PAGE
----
01-11-2012, 02:02 PM
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I do not recommend soil. I'll explain why; but first, let me say that soil can work and work well. But it does carry issues, and I do not consider that the minimal benefit of soil is sufficient to off-set what can often occur. It is possible to have a lush "forest" planted tank without soil. The attached photo of one of my tanks, the 70g flooded Amazon forest setup, illustrates this.
Soil is the most involved method of setting up a planted tank, and if done properly it can take months to become "established." During this period, most sources do not recommend adding fish to the tank. And from all my research to date, the only benefit to soil that I have been able to discern is additional CO2 from the outset. There is no nutrient benefit. All aquatic plants obtain their nutrients from the water column. Nutrients contained in the "soil" have to enter the water column before the plant roots can assimilate them, same as terrestrial plants. This is why you can use plain sand or fine gravel and add nutrients into that substrate and the plants will benefit just as much. The CO2 initially is greater because there will be more bacteria in the soil to break down organics; but organics and nutrients in the soil get used up and have to be added from then on. And this also occurs with sand or fine gravel, it just takes a bit longer initially to establish the biological system.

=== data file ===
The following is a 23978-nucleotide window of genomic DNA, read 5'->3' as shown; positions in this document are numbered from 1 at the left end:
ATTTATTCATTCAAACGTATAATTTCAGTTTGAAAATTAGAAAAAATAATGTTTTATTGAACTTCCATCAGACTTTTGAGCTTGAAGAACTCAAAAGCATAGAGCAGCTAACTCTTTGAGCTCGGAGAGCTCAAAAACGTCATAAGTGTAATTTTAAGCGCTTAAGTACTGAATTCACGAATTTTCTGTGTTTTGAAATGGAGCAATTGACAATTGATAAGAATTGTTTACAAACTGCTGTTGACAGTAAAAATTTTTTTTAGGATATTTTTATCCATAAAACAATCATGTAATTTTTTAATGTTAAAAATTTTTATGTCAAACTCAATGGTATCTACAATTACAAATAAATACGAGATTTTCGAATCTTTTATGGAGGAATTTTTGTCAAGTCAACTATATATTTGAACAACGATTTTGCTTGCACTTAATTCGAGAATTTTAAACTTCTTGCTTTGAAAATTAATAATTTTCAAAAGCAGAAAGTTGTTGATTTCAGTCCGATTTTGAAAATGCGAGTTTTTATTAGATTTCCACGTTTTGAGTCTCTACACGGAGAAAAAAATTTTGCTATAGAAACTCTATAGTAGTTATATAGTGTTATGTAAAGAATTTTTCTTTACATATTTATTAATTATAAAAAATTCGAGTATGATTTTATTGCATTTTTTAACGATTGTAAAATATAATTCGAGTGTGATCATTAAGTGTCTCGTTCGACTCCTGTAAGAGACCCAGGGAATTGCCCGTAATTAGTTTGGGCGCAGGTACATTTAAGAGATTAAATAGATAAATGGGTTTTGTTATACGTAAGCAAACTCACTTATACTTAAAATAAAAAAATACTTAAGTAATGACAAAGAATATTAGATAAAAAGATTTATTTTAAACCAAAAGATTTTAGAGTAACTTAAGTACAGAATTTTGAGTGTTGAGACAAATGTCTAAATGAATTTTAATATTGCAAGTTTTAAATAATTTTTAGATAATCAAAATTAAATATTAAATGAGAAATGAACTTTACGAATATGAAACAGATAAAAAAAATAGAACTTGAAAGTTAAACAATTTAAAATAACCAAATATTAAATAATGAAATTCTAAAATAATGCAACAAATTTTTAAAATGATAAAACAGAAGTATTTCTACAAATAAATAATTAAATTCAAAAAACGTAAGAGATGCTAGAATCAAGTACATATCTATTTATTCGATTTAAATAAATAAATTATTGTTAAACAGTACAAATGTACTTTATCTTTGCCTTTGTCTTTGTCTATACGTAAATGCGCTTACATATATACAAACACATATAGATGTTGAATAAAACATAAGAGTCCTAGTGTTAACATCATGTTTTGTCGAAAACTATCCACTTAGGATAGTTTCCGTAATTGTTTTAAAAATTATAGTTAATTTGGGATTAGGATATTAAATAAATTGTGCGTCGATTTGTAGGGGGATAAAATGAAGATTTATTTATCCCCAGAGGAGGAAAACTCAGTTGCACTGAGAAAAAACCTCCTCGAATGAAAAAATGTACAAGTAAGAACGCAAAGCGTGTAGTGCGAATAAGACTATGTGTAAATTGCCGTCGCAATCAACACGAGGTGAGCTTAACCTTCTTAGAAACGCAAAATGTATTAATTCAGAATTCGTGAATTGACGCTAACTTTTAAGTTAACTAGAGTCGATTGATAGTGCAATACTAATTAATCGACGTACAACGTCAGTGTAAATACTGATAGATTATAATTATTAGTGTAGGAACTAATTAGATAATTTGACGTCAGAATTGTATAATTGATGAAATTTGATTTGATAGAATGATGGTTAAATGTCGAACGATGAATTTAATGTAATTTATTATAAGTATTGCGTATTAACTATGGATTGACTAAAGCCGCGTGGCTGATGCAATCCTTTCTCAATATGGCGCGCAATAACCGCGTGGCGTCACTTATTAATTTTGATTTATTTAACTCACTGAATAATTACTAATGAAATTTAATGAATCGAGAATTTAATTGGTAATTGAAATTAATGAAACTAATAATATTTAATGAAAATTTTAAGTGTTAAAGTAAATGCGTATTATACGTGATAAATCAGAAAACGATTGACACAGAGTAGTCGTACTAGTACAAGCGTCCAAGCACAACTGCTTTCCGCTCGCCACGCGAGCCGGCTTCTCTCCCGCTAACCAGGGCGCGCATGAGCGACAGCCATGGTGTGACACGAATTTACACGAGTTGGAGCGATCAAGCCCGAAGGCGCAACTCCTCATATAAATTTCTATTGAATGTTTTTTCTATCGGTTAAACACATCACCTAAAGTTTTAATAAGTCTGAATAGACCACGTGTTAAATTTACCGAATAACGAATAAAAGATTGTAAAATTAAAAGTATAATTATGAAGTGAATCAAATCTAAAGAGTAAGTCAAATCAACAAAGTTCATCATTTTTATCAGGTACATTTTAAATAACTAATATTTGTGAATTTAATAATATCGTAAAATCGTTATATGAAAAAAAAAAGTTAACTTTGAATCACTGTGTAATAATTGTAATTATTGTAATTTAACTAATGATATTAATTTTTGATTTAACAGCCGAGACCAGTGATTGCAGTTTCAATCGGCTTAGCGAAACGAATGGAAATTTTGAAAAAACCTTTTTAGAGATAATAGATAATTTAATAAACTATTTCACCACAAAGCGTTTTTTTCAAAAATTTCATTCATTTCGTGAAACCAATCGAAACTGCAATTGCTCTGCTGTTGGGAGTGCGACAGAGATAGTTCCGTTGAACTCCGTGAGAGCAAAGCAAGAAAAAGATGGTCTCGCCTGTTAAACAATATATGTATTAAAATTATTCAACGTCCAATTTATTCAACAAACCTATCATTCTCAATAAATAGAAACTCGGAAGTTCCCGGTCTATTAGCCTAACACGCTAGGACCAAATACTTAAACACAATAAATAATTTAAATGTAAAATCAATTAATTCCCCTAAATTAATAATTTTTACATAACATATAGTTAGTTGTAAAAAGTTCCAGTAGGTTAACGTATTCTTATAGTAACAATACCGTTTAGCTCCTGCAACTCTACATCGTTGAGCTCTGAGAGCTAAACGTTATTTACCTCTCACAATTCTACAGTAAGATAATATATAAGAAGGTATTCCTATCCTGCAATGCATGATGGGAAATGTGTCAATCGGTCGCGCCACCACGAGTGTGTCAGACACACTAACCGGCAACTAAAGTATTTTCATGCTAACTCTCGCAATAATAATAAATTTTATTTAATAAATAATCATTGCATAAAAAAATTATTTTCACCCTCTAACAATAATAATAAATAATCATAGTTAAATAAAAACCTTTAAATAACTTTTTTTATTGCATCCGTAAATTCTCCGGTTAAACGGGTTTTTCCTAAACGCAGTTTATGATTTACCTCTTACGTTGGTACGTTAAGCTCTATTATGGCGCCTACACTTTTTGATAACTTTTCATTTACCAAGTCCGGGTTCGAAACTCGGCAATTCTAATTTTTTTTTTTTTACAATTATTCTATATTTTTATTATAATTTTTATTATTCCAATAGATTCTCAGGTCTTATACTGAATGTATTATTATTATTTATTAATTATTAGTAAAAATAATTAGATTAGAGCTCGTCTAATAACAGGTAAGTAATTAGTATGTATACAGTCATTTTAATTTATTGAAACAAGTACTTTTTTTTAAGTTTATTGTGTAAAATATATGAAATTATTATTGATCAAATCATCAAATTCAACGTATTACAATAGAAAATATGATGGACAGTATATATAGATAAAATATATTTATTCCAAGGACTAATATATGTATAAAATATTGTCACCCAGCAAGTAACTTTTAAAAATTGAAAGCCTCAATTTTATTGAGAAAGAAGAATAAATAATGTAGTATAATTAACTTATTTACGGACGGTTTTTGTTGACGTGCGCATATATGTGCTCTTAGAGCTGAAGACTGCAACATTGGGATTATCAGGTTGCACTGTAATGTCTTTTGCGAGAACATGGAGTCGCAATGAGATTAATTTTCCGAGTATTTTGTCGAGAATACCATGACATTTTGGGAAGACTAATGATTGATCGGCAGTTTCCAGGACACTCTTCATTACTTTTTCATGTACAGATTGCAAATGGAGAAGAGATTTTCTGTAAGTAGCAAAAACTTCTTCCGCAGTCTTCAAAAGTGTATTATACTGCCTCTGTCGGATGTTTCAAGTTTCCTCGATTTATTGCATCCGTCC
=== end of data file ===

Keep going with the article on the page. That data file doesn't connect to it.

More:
Your two inches of sand will be a very suitable substrate. As someone mentioned, the only plants benefiting from nutrients in the substrate are substrate-rooted plants. Nutrients can be added via tablets for heavy feeding plants like swords, but liquid nutrient fertilizing via the water column will suffice all aquarium plants.
The most important equipment in a planted tank is the light. Without good light plants will not thrive, and might die off. Good light means sufficient intensity for the type of plants you want--and there are differences--and a good spectrum. We can go into this more later, but you might find useful information in the 4-part series "A Basic Approach to the Natural Planted Aquarium" stickied at the head of this section of the forum.